I’ve been meaning to make some form of sticky toffee pudding for at least a few years, ever since a friend of mine first waxed lyrical about one she’d had at a pub near our offices called the Shakespeare. At that point, I’d never had sticky toffee pudding or, possibly, even heard of it, but her description alone had me sold–of a sticky, soft, eat-it-with-a-spoon cake, gooey with dates and draped in an abundance of caramel sauce, served warm and ideally with ice cream on top (which, in and of itself, is enough to get me on board with anything).
So I stocked up on dates, and set this pudding in my sights. But somehow the dates in my pantry made their way into cinnamon rolls and warm butter tarts instead, and before I knew it, my best intentions to sample the pudding at the Shakespeare were waylaid by a couple thousand miles when we moved to the West Coast. It wasn’t until this year, when I finally stumbled across Karen Mordechai’s version via Deb Perelman, that I found the chance to mend the error of my ways.
This version, granted, got a little confused along the way. Alongside my sticky toffee preoccupations, I’ve also had a hankering for a good gingerbread–the cake sort instead of the cookie, something like the tall, dark, and handsome one found in Samantha Seneviratne’s The New Sugar and Spice. The themes are similar, a sticky, flavorful, holiday-themed cake, but where the caramel-y sweet sticky toffee pudding stops, the gingerbread picks up with warm, dark molasses and spice.
So this has a bit of both: It has plenty of my favorite caramel-like dates, soaked in boiling water until soft and luxurious, but swaps out white sugar for both brown sugar and molasses for a deep, dark flavor and hue. It’s rich and warm and holiday-ready from a happy dose of ground ginger, cinnamon, allspice and more, and cloaked under a butterscotch made with Vermont Creamery mascarpone for even more buttery, creamy redolence than the usual. It combines all that I wanted from both warm sticky toffee pudding and dense, rich gingerbread, with the sort of squidgy, comforting excess that is appropriate all of the time but especially at the holidays–because that’s a situation where, in my opinion, you should never have to choose between desserts. I hope there’s as much of this cake, flannel pajamas, and flickering fireplaces in your future as possible.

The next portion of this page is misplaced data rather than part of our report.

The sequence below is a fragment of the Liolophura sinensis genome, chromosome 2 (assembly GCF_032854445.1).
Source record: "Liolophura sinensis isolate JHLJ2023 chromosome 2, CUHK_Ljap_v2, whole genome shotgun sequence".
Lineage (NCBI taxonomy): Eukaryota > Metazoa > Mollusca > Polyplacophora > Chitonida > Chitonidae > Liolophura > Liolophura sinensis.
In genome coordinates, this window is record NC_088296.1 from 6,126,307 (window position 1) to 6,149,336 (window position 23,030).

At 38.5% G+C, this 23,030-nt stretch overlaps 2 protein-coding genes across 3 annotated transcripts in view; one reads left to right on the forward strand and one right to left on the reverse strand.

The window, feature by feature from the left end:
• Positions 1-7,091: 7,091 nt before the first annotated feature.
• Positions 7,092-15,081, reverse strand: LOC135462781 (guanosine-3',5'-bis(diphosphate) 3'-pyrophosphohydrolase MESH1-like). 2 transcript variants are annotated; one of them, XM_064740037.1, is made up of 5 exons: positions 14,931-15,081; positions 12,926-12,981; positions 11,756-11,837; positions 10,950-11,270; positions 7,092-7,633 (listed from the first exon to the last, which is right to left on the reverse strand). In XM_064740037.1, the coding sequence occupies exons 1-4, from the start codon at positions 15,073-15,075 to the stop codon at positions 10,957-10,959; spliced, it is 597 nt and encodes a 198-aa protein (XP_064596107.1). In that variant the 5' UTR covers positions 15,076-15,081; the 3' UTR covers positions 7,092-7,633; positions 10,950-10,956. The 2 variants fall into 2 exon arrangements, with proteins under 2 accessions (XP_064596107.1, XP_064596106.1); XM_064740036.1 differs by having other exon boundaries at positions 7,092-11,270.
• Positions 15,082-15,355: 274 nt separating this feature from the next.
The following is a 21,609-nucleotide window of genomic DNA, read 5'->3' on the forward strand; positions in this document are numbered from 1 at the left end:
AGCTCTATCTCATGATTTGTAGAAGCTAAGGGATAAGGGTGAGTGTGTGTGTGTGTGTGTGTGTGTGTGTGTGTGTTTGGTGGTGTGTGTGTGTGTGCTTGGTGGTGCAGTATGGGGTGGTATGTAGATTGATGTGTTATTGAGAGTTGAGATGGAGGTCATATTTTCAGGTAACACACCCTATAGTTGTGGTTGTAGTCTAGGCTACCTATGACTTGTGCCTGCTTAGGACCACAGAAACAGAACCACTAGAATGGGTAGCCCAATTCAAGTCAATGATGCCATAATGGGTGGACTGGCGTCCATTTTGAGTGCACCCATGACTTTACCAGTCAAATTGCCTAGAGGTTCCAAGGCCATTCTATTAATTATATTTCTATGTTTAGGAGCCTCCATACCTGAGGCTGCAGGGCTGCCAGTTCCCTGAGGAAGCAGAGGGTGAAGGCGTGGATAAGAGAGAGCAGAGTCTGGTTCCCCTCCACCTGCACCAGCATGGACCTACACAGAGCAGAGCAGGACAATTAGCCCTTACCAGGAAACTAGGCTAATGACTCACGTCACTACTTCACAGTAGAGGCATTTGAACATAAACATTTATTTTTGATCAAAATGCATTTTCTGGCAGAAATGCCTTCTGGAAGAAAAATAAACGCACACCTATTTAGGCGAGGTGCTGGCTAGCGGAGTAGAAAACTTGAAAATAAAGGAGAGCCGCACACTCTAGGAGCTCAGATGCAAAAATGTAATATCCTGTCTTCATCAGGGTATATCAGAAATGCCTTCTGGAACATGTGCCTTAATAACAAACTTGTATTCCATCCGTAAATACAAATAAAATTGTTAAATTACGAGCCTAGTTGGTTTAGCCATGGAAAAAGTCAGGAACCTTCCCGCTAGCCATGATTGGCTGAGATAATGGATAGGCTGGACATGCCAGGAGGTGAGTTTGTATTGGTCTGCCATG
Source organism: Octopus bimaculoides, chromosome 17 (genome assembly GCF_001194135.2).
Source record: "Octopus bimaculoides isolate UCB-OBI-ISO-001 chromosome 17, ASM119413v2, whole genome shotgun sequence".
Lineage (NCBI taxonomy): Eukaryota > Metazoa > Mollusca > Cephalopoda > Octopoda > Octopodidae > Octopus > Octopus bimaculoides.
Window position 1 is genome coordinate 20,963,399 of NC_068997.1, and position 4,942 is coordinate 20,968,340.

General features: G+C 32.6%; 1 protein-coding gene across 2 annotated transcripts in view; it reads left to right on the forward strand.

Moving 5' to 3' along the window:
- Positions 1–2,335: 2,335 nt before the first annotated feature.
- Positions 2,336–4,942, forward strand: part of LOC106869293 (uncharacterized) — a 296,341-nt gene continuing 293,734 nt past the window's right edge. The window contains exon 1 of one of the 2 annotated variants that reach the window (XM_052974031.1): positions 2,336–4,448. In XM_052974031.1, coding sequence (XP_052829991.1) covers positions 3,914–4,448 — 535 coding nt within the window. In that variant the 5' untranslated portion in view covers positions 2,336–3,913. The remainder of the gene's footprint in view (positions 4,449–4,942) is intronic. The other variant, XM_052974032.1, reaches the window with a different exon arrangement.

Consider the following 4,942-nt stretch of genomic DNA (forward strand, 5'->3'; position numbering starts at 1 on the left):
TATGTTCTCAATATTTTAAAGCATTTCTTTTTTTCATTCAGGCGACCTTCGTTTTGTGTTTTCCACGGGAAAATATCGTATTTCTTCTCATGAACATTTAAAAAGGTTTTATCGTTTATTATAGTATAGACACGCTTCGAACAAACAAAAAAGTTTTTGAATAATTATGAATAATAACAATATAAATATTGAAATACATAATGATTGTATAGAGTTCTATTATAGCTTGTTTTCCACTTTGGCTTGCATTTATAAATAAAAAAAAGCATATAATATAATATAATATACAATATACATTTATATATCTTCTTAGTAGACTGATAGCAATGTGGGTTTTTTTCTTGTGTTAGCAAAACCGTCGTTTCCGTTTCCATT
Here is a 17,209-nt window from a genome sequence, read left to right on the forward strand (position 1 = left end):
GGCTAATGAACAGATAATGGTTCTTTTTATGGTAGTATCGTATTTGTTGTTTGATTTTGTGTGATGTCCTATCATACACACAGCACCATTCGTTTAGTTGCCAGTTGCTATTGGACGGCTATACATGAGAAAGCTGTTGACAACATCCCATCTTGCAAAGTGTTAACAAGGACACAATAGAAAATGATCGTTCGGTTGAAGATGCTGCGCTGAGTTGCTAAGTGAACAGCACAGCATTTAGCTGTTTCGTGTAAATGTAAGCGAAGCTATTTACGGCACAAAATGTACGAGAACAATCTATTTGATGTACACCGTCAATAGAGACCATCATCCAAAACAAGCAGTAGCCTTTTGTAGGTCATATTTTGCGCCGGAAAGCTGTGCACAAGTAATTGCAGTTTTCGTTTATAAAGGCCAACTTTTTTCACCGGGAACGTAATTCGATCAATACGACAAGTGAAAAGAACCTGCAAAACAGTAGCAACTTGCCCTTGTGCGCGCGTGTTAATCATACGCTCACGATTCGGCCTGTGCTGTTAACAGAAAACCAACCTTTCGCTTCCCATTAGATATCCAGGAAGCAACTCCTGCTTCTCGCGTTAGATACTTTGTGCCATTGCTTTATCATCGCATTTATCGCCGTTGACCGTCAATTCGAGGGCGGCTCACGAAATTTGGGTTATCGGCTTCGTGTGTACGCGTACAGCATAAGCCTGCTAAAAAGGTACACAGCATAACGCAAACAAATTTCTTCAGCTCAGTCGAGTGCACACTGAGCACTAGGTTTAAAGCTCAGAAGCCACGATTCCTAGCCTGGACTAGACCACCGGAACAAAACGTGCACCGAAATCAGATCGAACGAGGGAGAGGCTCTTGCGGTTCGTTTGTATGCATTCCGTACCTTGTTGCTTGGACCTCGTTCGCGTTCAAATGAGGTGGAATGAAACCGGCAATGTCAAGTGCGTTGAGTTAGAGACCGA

Thanks to Vermont Creamery for sponsoring this post! All opinions are, as usual, my own.
- For the cake:
- 3/4 pound (12 ounces, 340 grams or about 2 1/4 cups) dried Medjool dates, pitted and chopped (my favorite online source is Nuts.com; Costco also sells an organic brand that I like, though the name escapes me)
- 2 cups boiling water
- 1 ½ teaspoons baking soda
- ½ cup (1 stick, 4 ounces or 113 grams) unsalted butter, melted
- ¾ cup (150 grams) dark brown sugar, packed
- ¼ cup molasses
- 2 large eggs
- 1 ⅔ cups (210 grams) all-purpose flour
- 2-3 teaspoons gingerbread spice or 1-2 teaspoons ground ginger, ½-1 teaspoon cinnamon, ¼ teaspoon nutmeg, ⅛ teaspoon cloves, and ⅛ teaspoon allspice
- For the sauce:
- 8 tablespoons (1 stick, 4 ounces or 115 grams) unsalted butter, melted
- 1 cup (8 oz) Vermont Creamery mascarpone
- 1 cup plus 2 tablespoons (215 grams) dark brown sugar
- 2 teaspoons vanilla extract
- ⅛ teaspoon salt (or more, if desired)
- To serve:
- Coarse sea salt
- More mascarpone, lightly sweetened whipped cream, or ice cream
- Combine the dates and the boiling water in a heatproof bowl and let sit for 30 minutes. Meanwhile, heat the oven to 350°F (175°C) and line a 9-inch round cake pan with parchment paper (or butter it, if you prefer).
- Blend the date-water mixture in a blender or food processor until smooth. Stir in the baking soda and set aside. In a large bowl, whisk together the melted butter, brown sugar, and molasses. Whisk in the eggs one at a time. Using a rubber spatula or wooden spoon, gently fold in the flour, then the date puree. Pour the batter into the prepared pan and bake for 50-60 minutes, until a toothpick inserted into the center comes out with just a few crumbs attached. Let the cake cool in the pan for 20 minutes.
- Meanwhile, make the toffee sauce. Combine the butter, mascarpone, brown sugar and vanilla extract in a 2- or 3-quart saucepan over medium heat. Bring the mixture to a simmer and let cook for about 10-15 minutes, whisking, until the sauce thickens and coats the back of a spoon. Stir in the salt, and set aside.
- Turn the cake out onto a cooling rack and remove the parchment paper, if using. While the cake is still warm, slice into desired portions and drape each slice with a generous amount of toffee sauce and a pinch of coarse sea salt, plus more mascarpone or whipped cream if desired. Enjoy!
For a cake that veers even more into that warm, rich holiday gingerbread territory, use the higher range of the spices listed below. You could even stir in a teaspoon or two of freshly grated ginger.